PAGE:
1 000- vacancies, including civilian.
Local Tractor-Trailer Drivers
Needed Immediately
Class A-CDL
2 years verifiable experience
Clean MVR
Call 1-800-392-4957, Sue Robbins.
OSPREY VILLAGE is now seeking
experienced Servers .to..-wrk in their
private clubhouse dining room. Call Tues-
Sat. from 2pm-Spm at 277-4774 for appt.
or apply in person at the clubhouse. Part-
time/full time. Good benefits.
starting pay. Immediate opportunities In
Yulee. Call today, (904)757-0002.
LPN full time for ENT local practice.
Medical -office experience Including
scheduling, insurance precertifications,
prescriptions and back-office procedures.
High level of computer skill required. Fax
resume to 321-1418.
LAND SURVEYING Instrumentma-, .,,,.
Rodman- positions'-available for- career
oriented Indlyiduals. Experience preferred
but willing to train If necessary. Benefits
Include: vac.,, ret. plan, health Ins.,
holidays, bonus plan, uniforms and more.
-Send resume to or fill out application at:
Manzle & Drake Land Surveying, 117 So.
9th St., Fern. Bch., FL 32034.
CREW aboard the 100 ft. Schooner
Voyager located at the Fernandlna City
Marina. Flexible hours. Pay based on
experience, but no experience necessary.
Will train. Call (904)753-2388 between 3-
for high energy P/T or F/T Cook, and F/T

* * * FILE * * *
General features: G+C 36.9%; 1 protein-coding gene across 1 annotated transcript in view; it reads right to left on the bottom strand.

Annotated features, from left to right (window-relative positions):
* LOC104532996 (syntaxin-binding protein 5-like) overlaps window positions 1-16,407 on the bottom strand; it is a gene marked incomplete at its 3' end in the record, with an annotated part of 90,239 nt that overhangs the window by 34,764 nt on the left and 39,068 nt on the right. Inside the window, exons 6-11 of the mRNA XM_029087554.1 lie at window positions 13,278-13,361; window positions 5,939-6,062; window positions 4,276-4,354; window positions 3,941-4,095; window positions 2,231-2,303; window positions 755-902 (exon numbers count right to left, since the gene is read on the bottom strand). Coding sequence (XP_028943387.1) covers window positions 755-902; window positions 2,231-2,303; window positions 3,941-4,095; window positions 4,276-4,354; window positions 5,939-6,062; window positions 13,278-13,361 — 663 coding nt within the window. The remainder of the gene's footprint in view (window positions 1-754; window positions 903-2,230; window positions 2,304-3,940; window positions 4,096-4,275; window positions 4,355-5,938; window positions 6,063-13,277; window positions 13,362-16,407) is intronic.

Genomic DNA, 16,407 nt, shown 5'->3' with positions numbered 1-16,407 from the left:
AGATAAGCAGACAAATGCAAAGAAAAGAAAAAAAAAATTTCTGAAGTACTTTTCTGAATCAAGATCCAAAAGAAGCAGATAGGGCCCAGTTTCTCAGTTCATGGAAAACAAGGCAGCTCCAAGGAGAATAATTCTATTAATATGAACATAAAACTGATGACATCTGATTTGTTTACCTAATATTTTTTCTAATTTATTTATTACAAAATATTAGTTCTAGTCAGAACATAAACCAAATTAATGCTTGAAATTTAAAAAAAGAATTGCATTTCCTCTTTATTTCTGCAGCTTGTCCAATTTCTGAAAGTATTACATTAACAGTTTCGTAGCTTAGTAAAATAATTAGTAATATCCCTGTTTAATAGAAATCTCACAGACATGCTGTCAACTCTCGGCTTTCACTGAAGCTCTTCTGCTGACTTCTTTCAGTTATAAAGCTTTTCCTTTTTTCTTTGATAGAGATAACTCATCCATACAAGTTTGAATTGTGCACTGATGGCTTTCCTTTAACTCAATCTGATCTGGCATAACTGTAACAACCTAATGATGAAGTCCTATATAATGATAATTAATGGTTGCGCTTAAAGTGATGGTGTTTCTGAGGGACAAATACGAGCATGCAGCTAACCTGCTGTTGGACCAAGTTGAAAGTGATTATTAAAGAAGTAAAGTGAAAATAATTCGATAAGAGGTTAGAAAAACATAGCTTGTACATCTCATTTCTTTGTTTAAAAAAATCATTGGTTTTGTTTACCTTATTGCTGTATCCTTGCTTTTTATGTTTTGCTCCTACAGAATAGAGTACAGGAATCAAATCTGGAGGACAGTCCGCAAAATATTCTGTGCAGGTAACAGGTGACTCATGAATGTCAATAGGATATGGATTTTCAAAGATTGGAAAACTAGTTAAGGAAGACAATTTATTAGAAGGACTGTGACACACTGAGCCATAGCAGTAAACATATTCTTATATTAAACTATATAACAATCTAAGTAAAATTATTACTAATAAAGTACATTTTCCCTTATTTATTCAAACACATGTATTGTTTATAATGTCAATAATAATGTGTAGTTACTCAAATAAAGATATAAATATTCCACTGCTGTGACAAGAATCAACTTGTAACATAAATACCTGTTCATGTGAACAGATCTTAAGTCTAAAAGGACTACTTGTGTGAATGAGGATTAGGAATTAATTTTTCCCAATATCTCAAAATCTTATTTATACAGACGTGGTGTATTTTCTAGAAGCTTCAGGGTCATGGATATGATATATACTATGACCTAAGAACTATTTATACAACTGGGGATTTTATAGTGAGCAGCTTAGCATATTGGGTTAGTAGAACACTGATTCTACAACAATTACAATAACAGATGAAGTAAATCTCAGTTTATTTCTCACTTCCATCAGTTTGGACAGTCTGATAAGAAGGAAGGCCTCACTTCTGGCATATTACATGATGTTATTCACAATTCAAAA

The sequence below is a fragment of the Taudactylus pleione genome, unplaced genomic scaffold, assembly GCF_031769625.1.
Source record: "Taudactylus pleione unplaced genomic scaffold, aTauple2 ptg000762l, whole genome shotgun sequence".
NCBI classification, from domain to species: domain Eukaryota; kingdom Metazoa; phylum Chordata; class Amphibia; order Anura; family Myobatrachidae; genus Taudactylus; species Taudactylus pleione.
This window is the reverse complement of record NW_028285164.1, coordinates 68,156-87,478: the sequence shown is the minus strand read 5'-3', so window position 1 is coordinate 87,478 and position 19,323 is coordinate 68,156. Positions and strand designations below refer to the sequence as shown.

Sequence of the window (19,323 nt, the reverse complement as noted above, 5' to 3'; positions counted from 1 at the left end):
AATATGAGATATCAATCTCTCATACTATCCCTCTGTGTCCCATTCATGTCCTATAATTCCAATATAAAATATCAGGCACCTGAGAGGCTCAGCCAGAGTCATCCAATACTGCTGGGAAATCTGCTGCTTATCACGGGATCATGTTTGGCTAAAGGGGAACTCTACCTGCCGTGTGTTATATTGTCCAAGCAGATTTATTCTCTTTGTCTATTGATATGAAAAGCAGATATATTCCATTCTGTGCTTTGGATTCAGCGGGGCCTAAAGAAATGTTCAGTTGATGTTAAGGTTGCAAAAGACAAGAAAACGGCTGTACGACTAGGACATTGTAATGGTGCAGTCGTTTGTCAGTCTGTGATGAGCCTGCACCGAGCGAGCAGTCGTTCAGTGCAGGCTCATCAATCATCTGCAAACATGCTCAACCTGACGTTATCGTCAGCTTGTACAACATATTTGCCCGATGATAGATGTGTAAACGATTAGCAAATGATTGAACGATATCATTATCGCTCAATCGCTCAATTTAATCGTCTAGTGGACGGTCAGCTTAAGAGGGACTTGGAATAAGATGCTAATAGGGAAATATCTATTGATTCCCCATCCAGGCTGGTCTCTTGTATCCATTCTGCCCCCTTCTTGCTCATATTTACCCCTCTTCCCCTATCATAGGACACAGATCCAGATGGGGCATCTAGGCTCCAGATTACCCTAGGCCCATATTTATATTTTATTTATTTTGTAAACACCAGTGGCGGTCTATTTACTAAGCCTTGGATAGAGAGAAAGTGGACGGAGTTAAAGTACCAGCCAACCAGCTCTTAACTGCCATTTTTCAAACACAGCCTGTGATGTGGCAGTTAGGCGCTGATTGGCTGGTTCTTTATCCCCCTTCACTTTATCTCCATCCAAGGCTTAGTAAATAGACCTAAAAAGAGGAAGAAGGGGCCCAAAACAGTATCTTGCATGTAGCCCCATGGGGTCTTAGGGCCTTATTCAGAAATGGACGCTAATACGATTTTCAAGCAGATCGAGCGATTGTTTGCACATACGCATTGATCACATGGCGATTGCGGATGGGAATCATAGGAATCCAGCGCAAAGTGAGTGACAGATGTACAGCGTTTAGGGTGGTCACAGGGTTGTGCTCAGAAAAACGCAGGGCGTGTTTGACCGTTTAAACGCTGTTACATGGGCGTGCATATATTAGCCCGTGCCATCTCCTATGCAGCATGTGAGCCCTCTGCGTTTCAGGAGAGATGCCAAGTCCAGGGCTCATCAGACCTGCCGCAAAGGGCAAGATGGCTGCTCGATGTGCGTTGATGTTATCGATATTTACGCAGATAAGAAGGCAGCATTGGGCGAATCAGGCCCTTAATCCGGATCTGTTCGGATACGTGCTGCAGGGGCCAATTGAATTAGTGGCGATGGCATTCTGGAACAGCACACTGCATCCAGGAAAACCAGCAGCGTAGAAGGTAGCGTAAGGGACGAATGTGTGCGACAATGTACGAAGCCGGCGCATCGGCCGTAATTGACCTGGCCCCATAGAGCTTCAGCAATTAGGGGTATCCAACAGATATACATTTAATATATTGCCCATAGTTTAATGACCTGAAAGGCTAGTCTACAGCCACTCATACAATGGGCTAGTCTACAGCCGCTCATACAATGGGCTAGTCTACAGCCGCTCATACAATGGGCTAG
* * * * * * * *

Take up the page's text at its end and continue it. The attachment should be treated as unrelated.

Housekeepers. Please apply in person, 98
S. Fletcher Ave.
Exp'd Hands-On Maint./Housekeeping
Supervisor for private gated
community.. Great- working--enviroment.
Great benefits. Call 277-8222 to schedule
appt. .
accepting applications. $50 cash hiring
bonus guaranteed In writing! (888)318-
1638-ext 107. www.USMallngGroup.com.
Concrete Finishers Needed Up to
$15/hr. Must have transportation.
Concrete Laborers Needed Please call

home for gov't monitored high school
exchange program. Work locally with host
families, foreign students, schools.
Stipend, training, international travel
opportunities. Background in travel or
education preferred. Resume to-dmd@net-
port.com or (877)417-9600.
hours per week. Computer and phone
skills necessary. Mall/fax resume and
cover letter to: 804 Atlantic Ave.,
Fernandina Beach, FL 32034 or fax
professional drivers. New 2005
equipment, top pay, bonuses, Prepass &
EZ Pass, Rider Program & much more.
North American Tank Lines (866)748-
6285. FCAN
REAL ESTATE Stop wasting time! No
license OK. Unbelievable training now with
income to transition to full tile high
commission realty. www.ProfitinRealy.com
or (407)314-8904. FCAN
The Nassau County Council on Aging -
Is currently taking applications for CNA's.
Must be reliable arid have own
transportation. Hours and mileage paid at
competitive rate. Apply in person at the
Community Senior Center located across
from Baptist Nassau Hospital. NCCOA is
an EOE and drug free workplace.
UP TO $4,000 Weekly Exciting weekly
paycheck. Written guarantee. 11 year
nationwide company now hiring. Easy
work sending out our simple one page
brochure. Free postage, supplies.
Awesome bonuses. Free information. Call
now (800)242-0363 ext. 3800. FCAN
We are looking for an etremGiE outgc.ing